Using references (ref) mixes of your favorite songs in the genre you are working in is a great way to calibrate your ears and compare your tones to ones you know and love. However…. It’s really common when mixing to reference tracks that have already been mastered to make the mixes VERY bright. Please pay close attention to the harshness aspect of these frequencies.
A mastering engineer does have tools to fix mixes that are too bright or harsh, but I’ve found over the years that starting with an un-hyped high end in the original mix allows for a smoother highs in the resultant masters.You may notice that after having a good mastering engineer work on your tracks, the high end feels very natural and bright without sounding harsh.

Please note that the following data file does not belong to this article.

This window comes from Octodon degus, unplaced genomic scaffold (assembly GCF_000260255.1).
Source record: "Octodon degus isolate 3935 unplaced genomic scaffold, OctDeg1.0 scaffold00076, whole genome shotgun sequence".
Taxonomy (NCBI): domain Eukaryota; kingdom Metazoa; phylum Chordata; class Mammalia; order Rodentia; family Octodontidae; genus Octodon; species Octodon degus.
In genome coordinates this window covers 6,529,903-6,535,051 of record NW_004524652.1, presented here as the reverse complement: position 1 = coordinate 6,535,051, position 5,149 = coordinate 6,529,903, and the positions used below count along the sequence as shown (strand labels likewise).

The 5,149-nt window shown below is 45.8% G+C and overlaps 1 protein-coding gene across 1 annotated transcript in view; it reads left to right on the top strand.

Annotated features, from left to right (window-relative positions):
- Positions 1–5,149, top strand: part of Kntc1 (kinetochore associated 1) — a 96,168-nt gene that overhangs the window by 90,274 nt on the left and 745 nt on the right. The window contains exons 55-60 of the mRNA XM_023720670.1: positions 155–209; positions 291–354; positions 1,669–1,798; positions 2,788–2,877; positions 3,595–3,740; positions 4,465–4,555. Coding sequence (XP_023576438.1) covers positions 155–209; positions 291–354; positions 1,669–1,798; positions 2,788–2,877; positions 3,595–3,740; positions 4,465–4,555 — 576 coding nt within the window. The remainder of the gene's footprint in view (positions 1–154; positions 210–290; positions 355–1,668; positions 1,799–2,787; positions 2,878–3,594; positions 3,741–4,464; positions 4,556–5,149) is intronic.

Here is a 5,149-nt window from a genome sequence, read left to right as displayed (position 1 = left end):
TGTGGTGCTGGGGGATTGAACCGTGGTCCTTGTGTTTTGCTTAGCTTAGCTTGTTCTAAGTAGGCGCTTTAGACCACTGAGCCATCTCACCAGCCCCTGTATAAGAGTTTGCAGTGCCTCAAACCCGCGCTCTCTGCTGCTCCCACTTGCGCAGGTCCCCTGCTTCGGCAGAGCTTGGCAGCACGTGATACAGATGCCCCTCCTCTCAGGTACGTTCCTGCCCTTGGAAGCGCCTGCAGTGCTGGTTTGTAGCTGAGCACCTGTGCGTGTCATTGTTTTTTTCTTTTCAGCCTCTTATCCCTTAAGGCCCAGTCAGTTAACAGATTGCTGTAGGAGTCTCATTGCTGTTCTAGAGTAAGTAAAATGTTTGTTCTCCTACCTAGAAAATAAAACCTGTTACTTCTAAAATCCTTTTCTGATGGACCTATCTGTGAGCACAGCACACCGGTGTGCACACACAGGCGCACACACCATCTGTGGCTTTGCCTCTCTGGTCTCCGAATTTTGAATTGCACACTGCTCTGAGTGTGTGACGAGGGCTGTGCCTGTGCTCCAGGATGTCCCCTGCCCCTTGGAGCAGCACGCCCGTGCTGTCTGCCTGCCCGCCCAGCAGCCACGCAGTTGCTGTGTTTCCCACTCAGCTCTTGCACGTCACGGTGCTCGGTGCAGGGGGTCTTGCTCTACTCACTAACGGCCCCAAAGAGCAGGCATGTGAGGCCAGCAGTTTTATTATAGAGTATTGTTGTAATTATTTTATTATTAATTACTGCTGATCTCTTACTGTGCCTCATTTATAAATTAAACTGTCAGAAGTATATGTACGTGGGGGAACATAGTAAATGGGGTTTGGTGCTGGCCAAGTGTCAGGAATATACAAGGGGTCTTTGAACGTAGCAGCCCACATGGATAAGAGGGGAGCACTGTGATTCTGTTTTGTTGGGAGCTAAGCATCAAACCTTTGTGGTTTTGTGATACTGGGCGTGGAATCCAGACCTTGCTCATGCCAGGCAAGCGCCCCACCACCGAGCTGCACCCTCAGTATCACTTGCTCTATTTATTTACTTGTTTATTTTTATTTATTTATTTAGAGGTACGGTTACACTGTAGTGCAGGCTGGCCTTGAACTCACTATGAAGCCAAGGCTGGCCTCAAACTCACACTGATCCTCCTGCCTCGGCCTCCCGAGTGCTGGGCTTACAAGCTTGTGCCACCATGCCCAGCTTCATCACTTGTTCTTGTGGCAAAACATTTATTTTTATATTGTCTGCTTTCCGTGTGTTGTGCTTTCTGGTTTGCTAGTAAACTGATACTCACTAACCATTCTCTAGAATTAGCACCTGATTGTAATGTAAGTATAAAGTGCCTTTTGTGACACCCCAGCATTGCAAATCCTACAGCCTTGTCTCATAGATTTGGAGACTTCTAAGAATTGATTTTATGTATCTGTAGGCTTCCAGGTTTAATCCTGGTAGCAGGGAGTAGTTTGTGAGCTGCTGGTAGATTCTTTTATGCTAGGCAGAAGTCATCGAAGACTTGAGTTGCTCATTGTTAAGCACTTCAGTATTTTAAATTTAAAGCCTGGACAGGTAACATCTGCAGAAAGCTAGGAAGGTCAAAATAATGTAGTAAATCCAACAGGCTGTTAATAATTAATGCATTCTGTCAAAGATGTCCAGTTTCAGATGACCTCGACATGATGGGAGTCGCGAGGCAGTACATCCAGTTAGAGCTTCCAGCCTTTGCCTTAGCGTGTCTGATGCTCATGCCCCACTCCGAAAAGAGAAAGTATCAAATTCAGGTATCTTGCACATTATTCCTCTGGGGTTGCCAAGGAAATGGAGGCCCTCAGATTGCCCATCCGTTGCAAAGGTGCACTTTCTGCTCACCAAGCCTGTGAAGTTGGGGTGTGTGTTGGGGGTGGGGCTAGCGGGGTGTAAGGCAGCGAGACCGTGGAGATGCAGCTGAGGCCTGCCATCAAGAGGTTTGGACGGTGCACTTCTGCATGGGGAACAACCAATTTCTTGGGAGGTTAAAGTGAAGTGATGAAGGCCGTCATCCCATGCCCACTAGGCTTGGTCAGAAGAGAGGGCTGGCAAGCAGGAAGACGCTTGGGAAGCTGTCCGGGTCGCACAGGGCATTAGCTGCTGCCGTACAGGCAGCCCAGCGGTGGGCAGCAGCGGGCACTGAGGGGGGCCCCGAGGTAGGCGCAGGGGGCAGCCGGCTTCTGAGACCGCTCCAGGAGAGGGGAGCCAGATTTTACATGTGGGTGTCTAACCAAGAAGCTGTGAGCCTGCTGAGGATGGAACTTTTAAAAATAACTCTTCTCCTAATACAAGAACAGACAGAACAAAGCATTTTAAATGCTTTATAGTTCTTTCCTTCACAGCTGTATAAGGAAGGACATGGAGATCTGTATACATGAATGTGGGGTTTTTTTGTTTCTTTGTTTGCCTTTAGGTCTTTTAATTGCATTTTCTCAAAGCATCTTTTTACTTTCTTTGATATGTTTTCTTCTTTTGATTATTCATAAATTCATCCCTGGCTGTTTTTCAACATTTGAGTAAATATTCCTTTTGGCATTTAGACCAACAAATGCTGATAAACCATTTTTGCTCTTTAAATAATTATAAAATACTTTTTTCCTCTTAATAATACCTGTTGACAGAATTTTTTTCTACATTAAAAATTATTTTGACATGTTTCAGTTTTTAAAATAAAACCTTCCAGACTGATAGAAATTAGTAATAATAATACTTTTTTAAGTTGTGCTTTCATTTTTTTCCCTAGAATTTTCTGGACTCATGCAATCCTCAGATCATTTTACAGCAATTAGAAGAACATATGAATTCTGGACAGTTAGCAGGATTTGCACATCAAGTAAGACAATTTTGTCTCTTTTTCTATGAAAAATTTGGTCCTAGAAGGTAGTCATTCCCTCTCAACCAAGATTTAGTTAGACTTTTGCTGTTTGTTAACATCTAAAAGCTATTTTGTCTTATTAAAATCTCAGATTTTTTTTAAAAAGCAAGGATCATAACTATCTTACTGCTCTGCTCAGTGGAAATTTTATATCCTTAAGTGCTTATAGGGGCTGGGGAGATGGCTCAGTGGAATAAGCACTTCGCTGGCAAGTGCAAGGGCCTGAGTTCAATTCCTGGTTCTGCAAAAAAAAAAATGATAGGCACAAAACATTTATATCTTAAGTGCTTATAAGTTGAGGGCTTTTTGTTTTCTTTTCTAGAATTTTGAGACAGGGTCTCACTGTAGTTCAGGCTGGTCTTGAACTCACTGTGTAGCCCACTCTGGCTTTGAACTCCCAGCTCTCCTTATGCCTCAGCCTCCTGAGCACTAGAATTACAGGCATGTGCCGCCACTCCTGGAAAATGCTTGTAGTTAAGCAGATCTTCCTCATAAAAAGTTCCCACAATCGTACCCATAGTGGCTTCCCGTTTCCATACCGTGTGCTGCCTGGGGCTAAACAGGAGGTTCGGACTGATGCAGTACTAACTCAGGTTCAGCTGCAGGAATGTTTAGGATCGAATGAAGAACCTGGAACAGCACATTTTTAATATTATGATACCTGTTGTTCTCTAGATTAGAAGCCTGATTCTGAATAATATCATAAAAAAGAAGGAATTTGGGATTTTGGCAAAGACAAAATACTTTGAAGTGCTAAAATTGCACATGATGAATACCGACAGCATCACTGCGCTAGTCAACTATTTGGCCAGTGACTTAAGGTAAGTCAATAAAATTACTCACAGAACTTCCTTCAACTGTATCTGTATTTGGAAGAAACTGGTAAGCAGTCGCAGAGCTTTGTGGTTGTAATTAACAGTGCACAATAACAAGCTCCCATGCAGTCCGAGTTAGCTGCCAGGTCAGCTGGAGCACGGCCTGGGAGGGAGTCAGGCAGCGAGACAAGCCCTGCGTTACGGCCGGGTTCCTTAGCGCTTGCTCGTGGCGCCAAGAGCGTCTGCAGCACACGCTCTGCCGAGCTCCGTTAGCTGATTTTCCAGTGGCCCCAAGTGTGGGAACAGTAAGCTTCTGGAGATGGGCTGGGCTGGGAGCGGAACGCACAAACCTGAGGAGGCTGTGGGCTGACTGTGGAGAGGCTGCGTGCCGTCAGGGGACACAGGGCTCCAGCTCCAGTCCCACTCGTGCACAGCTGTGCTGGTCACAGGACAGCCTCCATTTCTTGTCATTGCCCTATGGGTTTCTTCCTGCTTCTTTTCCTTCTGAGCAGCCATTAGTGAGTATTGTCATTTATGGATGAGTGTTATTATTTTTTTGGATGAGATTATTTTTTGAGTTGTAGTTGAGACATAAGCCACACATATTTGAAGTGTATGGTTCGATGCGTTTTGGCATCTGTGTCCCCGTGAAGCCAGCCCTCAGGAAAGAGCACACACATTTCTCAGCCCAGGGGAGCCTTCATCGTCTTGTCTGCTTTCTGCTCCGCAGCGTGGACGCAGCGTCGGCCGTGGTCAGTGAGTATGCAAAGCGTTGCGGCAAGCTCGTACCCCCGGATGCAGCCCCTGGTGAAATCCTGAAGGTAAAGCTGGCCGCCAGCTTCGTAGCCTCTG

If you use refs, I recommend turning them down to be about the same volume as your mix, or a touch quieter, while you A/B compare. This offsets our ears’ bias in favor of low end at louder volumes.
You may find yourself boosting the high frequency EQ of your whole mix or the individual elements to match that of already mastered refs. Consider removing that kind of EQ, unless something is truly too dark.
This is an example of a pre-master mix file.
Typically, your mix will be much quieter than a mastered reference.
Be aware of how the volume difference can fool your ears in both high and low frequency balance, and be sure to turn down your refs to match your mix!